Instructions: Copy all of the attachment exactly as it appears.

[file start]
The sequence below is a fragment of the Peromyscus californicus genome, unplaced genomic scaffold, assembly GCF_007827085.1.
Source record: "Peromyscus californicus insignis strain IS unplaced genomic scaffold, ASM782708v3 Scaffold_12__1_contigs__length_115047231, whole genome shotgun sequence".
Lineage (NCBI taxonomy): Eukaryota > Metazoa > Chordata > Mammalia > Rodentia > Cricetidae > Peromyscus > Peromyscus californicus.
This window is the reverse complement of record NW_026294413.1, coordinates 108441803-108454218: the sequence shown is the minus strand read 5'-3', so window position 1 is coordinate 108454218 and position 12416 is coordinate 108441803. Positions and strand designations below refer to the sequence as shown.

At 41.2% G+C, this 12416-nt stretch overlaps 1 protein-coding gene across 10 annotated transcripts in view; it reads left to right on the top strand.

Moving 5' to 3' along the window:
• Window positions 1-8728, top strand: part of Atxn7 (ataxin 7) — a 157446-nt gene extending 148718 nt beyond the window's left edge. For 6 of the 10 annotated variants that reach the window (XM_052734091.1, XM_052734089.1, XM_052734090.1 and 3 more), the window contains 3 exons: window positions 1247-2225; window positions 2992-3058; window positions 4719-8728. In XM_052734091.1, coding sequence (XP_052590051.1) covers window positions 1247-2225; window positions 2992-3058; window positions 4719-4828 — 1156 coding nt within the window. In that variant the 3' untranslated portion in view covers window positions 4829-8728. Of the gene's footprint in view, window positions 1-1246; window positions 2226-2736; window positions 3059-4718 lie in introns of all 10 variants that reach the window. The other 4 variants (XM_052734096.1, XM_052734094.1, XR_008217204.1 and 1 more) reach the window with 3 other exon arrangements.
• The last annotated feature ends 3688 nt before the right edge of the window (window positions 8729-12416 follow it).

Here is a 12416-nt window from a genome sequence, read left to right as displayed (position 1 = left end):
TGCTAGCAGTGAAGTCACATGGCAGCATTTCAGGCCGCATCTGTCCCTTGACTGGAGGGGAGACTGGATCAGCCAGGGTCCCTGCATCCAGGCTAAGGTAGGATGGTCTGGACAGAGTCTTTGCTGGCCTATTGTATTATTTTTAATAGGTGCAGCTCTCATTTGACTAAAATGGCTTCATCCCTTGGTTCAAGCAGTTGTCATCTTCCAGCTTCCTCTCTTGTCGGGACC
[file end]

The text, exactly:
The sequence below is a fragment of the Peromyscus californicus genome, unplaced genomic scaffold, assembly GCF_007827085.1.
Source record: "Peromyscus californicus insignis strain IS unplaced genomic scaffold, ASM782708v3 Scaffold_12__1_contigs__length_115047231, whole genome shotgun sequence".
Lineage (NCBI taxonomy): Eukaryota > Metazoa > Chordata > Mammalia > Rodentia > Cricetidae > Peromyscus > Peromyscus californicus.
This window is the reverse complement of record NW_026294413.1, coordinates 108441803-108454218: the sequence shown is the minus strand read 5'-3', so window position 1 is coordinate 108454218 and position 12416 is coordinate 108441803. Positions and strand designations below refer to the sequence as shown.

At 41.2% G+C, this 12416-nt stretch overlaps 1 protein-coding gene across 10 annotated transcripts in view; it reads left to right on the top strand.

Moving 5' to 3' along the window:
• Window positions 1-8728, top strand: part of Atxn7 (ataxin 7) — a 157446-nt gene extending 148718 nt beyond the window's left edge. For 6 of the 10 annotated variants that reach the window (XM_052734091.1, XM_052734089.1, XM_052734090.1 and 3 more), the window contains 3 exons: window positions 1247-2225; window positions 2992-3058; window positions 4719-8728. In XM_052734091.1, coding sequence (XP_052590051.1) covers window positions 1247-2225; window positions 2992-3058; window positions 4719-4828 — 1156 coding nt within the window. In that variant the 3' untranslated portion in view covers window positions 4829-8728. Of the gene's footprint in view, window positions 1-1246; window positions 2226-2736; window positions 3059-4718 lie in introns of all 10 variants that reach the window. The other 4 variants (XM_052734096.1, XM_052734094.1, XR_008217204.1 and 1 more) reach the window with 3 other exon arrangements.
• The last annotated feature ends 3688 nt before the right edge of the window (window positions 8729-12416 follow it).

Here is a 12416-nt window from a genome sequence, read left to right as displayed (position 1 = left end):
TGCTAGCAGTGAAGTCACATGGCAGCATTTCAGGCCGCATCTGTCCCTTGACTGGAGGGGAGACTGGATCAGCCAGGGTCCCTGCATCCAGGCTAAGGTAGGATGGTCTGGACAGAGTCTTTGCTGGCCTATTGTATTATTTTTAATAGGTGCAGCTCTCATTTGACTAAAATGGCTTCATCCCTTGGTTCAAGCAGTTGTCATCTTCCAGCTTCCTCTCTTGTCGGGACC